Get Born Again: Alice in Chains resurface with Black Gives Way to Blue

17 years to the day that <i>Dirt</i> propelled <b>Alice in Chains</b> skywards, the Seattle survivors prepare to release their first studio album since the loss of frontman Layne Staley in 2002. Sean Kinney and William DuVall explain how they picked up the pieces.

Feature by Dave Kerr | 02 Sep 2009

Having earned their place in the great alternative rock pantheon as one of the big four alongside Nirvana, Pearl Jam and Soundgarden, Alice in Chains reached admirable heights with their harmonious and dynamic blend of blues and modern metal in the early 90s. “We had been around before that and had some success,” drummer Sean Kinney points out. “[Debut album] Facelift did well. It wasn’t like the Guns ‘n’ Roses thing where there was that one record and then there’s nowhere to go but down. We were just trying to make music and have a career. Our lives were manageable except what we chose to do to ourselves.”

The band’s late singer Layne Staley would infamously battle with heroin addiction until he died at the age of 34 in April 2002, by which point Alice in Chains had long since withdrawn from the public limelight. “They weren’t reviewing our record; they were reviewing our fucking personal life,” Kinney recalls of the popular music press’s agenda at the time of their last studio album [Rolling Stone would run a cover story which catalogued the band’s woes at a time it was trying to look up]. “We didn’t want anything to do with that. We’re well aware we put our personal lives on those records, but that’s all it became. So we refused to talk to anybody. I remember Eddie Vedder being on the cover of Time magazine and talking to him back then about how fucked up that was. He didn’t see that coming; you make one record and suddenly you’re the spokesperson for a generation? That’s a lot to put on some guy who’s just singing songs. It damn near tore that band apart, I saw that.”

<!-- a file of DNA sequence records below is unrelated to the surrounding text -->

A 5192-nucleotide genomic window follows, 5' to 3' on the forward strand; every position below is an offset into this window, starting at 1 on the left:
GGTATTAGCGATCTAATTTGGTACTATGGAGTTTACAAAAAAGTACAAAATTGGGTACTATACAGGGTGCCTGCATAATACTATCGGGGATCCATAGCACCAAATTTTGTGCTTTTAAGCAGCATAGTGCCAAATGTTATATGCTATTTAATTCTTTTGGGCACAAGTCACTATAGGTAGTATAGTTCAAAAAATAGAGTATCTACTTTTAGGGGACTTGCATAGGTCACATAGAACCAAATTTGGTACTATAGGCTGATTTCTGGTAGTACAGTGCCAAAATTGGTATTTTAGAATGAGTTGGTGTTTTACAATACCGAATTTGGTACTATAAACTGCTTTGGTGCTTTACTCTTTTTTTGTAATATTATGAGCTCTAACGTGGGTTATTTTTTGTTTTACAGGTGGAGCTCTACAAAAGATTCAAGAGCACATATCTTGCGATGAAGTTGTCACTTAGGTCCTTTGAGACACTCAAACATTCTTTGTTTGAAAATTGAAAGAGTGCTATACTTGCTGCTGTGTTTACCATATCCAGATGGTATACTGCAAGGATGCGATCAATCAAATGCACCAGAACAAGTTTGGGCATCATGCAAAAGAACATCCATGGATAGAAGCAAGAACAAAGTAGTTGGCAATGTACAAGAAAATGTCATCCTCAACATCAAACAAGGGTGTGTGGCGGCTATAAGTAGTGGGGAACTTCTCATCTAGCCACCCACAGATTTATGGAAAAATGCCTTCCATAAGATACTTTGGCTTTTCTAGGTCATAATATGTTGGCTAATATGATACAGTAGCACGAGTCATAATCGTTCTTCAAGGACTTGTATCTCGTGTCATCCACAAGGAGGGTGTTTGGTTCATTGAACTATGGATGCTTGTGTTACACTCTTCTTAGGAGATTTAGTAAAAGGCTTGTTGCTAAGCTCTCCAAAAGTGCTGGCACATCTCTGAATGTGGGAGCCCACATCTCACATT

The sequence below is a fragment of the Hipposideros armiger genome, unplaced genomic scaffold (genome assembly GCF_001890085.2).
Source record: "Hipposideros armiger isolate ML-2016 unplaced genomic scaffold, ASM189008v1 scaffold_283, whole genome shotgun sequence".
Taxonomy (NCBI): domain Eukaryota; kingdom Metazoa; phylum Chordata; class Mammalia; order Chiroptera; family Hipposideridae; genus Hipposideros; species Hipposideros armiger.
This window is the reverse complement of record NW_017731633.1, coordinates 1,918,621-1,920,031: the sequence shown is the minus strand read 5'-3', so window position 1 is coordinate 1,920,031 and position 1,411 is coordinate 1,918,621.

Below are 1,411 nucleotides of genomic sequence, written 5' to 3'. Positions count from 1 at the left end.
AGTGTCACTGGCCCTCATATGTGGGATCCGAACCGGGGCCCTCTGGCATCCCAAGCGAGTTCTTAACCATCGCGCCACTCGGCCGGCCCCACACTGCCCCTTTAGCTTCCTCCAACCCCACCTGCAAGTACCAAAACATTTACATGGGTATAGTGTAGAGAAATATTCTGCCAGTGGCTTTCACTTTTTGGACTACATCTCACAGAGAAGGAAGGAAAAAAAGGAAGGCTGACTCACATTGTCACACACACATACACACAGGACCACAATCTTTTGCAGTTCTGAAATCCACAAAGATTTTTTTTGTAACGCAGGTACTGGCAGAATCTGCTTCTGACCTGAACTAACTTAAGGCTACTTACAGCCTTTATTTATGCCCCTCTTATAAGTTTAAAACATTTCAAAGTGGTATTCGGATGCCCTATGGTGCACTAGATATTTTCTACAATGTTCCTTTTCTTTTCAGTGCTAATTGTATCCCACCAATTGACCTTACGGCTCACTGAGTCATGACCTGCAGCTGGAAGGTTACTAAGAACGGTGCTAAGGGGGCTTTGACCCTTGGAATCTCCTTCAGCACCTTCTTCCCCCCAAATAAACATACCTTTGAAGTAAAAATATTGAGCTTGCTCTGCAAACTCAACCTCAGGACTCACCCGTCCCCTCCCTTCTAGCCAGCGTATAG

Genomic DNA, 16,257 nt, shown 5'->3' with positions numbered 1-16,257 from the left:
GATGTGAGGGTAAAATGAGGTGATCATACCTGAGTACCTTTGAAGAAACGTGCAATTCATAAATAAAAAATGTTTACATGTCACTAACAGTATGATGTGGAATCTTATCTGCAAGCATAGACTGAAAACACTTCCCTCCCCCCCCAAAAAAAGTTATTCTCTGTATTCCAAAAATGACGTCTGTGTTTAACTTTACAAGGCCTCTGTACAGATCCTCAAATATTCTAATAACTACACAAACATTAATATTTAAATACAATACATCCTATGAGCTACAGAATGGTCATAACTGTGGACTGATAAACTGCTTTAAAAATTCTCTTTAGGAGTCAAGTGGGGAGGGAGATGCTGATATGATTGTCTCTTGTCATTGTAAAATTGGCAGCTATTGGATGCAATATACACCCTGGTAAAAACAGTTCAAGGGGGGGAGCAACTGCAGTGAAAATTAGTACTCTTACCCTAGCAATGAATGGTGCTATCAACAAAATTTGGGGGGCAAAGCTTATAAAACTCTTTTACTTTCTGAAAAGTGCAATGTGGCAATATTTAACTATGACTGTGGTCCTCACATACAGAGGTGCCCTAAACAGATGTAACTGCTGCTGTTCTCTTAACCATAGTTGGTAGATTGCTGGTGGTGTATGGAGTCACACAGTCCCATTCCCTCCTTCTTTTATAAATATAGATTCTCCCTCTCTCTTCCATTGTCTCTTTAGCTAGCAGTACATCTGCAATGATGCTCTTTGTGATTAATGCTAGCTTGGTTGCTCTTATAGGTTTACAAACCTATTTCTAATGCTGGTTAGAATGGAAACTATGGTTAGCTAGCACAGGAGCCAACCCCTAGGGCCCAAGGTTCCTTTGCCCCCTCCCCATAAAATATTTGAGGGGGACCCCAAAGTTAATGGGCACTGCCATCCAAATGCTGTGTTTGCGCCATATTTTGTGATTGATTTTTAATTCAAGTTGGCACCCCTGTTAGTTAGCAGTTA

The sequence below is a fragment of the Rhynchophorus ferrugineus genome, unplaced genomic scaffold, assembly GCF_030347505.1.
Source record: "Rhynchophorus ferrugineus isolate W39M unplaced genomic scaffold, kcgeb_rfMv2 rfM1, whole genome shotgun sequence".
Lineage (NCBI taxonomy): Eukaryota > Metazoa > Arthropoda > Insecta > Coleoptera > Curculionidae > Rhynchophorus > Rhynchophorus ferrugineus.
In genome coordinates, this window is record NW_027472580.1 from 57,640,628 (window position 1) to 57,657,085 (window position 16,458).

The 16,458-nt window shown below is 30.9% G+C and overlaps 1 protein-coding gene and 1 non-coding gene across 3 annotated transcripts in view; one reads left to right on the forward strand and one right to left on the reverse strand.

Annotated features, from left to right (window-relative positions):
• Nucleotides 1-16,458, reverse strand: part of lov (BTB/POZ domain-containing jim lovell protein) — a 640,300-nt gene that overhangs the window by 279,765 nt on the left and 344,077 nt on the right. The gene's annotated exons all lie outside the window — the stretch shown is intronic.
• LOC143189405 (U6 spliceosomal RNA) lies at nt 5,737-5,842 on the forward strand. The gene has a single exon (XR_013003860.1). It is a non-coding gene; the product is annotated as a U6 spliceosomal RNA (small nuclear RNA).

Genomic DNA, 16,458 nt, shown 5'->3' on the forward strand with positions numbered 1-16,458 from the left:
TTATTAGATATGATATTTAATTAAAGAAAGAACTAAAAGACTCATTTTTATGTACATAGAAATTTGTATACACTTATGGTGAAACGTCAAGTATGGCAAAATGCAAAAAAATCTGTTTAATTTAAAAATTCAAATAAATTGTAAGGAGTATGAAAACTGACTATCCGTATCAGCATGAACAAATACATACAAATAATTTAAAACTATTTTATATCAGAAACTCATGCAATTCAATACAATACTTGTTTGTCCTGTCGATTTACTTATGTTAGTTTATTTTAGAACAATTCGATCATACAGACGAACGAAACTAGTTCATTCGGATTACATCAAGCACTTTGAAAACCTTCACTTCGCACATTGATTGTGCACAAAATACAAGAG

Reconvening in 2005 for a Hurricane Katrina charity concert, then again at the behest of the sisters Wilson from 80s power balladeers Heart, the band recruited William DuVall – a touring associate of guitarist Jerry Cantrell – to handle vocal duties for a new incarnation of the band that would play one date at a time for as long as it felt right. Ultimately Alice in Chains toured a full year, encompassing a revolving cast of celebrated guest frontmen – as far reaching as Billy Corgan, James Hetfield, Maynard James Keenan, Scott Weiland and Phil Anselmo – who would pay tribute to Staley by singing his parts. “We got in a room and thought we’d jam on a bunch of new stuff with Will,” says Kinney. “We did that and we were digging it, then some offers came in – asking if we’d play here or there – we discussed that and went ‘OK, let’s go play a few shows’, but we didn’t look far forward, because then you’re standing onstage at Rock Am Ring in front of 100,000 people and you’re like ‘oh, wow, I didn’t really think this through.’ But it really gelled on the road. It was a very crucial, necessary step.”